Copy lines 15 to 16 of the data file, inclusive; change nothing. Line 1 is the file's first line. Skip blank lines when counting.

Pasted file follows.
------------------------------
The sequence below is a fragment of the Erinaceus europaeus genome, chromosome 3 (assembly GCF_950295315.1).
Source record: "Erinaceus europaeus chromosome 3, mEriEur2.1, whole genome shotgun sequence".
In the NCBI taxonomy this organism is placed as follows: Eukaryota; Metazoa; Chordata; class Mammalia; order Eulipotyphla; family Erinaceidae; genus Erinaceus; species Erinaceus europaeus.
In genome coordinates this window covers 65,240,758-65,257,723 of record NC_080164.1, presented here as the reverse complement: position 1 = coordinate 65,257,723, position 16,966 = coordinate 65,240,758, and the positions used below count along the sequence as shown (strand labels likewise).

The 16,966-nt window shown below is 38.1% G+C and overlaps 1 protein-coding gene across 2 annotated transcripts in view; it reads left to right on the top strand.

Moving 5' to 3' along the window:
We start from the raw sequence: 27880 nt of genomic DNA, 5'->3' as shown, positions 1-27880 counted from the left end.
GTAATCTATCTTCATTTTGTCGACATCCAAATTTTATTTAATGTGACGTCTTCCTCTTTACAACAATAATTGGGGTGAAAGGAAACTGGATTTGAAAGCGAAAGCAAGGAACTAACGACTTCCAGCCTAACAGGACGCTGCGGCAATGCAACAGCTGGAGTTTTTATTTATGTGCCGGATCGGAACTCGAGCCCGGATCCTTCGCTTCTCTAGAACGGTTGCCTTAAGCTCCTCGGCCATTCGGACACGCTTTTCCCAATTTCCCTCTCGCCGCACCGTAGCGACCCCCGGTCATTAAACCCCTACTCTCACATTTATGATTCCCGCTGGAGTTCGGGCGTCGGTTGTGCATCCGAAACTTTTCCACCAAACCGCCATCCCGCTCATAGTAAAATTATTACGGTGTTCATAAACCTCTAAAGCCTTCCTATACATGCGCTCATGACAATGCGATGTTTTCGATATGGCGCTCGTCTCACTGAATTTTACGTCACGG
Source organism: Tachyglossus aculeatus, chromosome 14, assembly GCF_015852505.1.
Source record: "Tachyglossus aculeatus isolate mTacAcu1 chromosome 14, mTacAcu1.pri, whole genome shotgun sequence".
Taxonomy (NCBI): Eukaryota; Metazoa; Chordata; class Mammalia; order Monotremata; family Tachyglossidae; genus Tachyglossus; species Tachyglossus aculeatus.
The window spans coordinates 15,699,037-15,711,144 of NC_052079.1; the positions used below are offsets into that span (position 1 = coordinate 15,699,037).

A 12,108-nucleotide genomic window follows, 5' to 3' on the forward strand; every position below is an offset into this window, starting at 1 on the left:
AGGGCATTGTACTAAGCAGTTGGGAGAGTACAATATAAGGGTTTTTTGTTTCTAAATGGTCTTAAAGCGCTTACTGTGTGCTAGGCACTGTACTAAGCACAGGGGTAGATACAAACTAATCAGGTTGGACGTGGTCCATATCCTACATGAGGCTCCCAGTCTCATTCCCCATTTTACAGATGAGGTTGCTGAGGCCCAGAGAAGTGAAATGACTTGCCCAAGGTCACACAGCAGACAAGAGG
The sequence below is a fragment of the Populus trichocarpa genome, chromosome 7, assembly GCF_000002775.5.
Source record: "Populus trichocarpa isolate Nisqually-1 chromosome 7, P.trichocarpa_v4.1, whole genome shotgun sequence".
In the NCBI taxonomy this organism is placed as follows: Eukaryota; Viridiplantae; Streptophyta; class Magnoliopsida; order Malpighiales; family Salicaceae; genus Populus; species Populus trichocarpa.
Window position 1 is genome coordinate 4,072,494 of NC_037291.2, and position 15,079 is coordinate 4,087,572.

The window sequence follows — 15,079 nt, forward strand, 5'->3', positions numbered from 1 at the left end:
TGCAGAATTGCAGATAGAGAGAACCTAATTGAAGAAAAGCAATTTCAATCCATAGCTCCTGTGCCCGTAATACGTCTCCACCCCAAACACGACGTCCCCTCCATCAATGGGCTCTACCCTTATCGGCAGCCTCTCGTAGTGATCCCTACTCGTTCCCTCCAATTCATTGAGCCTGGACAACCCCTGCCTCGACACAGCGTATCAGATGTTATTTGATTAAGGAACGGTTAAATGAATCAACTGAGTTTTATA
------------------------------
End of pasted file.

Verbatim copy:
The sequence below is a fragment of the Populus trichocarpa genome, chromosome 7, assembly GCF_000002775.5.
Source record: "Populus trichocarpa isolate Nisqually-1 chromosome 7, P.trichocarpa_v4.1, whole genome shotgun sequence".